Start: Tuesday 2nd April 2024
End: Friday 5th April 2024
Location: University of Natural Resources and Life Sciences, Vienna
From April 3rd to 6th, 2024, Vienna will play host to the 5th European Citizen Science Association (ECSA 2024) conference, inviting enthusiasts, practitioners, researchers, activists, scientists, policymakers, and artists to join in the celebration of citizen science.
Conference Theme: Change
Under the overarching theme of 'Change,' the conference recognises the current era as one marked by rapid transformations across various spectrums. Change, inherently subjective, can be perceived positively by some and negatively by others, leading to diverse perspectives and conclusions.
Diverse Perspectives on Change: The conference aims to facilitate discussions on the diverse approaches to change, considering various perspectives within the realm of citizen science and participatory research.
Active, Transformative Change: Emphasis will be placed on exploring both active, transformative change initiatives and the observation of change monitored by citizen science across diverse disciplines.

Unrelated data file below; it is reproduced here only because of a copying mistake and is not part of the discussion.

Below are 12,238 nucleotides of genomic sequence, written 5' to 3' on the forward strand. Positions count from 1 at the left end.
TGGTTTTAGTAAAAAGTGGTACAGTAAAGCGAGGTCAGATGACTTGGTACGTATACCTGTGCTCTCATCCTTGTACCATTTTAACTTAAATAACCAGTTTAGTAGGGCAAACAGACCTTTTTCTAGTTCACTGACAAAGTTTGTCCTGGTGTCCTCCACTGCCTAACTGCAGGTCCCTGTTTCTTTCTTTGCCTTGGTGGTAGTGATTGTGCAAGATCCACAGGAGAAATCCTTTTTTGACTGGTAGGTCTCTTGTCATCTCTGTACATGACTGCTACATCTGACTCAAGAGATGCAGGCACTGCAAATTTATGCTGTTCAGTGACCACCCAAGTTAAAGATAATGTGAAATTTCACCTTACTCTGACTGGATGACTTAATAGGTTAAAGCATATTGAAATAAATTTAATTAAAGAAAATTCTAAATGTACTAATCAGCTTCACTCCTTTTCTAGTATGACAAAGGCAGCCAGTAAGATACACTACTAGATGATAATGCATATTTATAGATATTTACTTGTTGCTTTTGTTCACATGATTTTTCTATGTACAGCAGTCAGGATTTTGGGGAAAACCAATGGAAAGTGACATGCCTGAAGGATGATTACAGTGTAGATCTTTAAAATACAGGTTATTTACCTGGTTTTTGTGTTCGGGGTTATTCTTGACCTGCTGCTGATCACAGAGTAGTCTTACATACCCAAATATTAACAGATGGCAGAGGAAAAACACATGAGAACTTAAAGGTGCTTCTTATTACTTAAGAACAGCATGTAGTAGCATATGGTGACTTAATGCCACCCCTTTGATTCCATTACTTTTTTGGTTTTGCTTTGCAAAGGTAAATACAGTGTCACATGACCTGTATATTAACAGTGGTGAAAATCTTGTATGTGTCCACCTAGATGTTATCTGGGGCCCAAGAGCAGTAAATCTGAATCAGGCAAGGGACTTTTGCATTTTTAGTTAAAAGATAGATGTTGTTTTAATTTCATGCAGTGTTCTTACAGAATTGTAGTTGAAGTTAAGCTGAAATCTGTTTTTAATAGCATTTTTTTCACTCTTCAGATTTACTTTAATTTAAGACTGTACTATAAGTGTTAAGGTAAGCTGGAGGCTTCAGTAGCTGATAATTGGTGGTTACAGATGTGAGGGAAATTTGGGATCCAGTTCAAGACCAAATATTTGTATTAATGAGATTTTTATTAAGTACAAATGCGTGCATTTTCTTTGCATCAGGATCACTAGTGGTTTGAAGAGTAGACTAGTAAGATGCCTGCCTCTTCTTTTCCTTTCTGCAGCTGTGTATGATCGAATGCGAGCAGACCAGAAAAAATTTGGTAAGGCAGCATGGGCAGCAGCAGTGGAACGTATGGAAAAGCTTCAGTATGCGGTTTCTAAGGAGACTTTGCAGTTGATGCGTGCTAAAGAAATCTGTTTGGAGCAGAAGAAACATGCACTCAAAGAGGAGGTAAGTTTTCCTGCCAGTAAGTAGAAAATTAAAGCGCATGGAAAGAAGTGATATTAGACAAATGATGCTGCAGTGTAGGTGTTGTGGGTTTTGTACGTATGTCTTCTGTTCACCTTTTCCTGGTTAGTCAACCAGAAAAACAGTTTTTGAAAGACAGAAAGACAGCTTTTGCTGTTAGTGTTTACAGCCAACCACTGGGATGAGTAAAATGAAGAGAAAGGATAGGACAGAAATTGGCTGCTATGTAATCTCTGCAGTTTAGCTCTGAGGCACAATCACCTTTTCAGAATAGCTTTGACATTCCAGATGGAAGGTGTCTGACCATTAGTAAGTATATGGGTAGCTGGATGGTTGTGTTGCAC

Unlocking the Potential of Citizen Science: The event seeks to underscore the potential of citizen science as a catalyst for change in both research and society. It will delve into how citizen science can serve as a valuable tool to navigate and manage the ongoing transformations in our surroundings.
ECSA 2024 will explore the multifaceted nature of change in the realm of citizen science. The event will not only acknowledge the dynamic nature of our times but actively seek to harness the power of citizen science for positive transformations.
Iliad will be represented by partners Luigi Ceccaroni (Earthwatch), Garabet Kazanjian (American University of Armenia (AUA)), Stephen Parkinson (Earthwatch) and Bente Lilja Bye (BLB). Luigi Ceccaroni will lead a presentation on an abstract submitted by members of the Iliad consortium entitled "Digital Twins of the Environment: opportunities and barriers for citizen science".
The abstract discusses the role of citizen science in the development of Digital Twins of the Environment, particularly focusing on the Iliad project funded by the European Commission. The project aims to create interoperable, data-intensive, and cost-effective digital twins of the oceans and emphasises citizen science as a vital component. The presentation will cover lessons learned from developing environmental and ecological digital twins, including achieving interoperability, managing open citizen-science data, addressing privacy concerns, and defining meaningful citizen engagement in the digital twin development process. The discussion explores potential barriers to adopting citizen science in environmental digital twins and is relevant for those interested in leveraging citizen science for modelling environmental phenomena.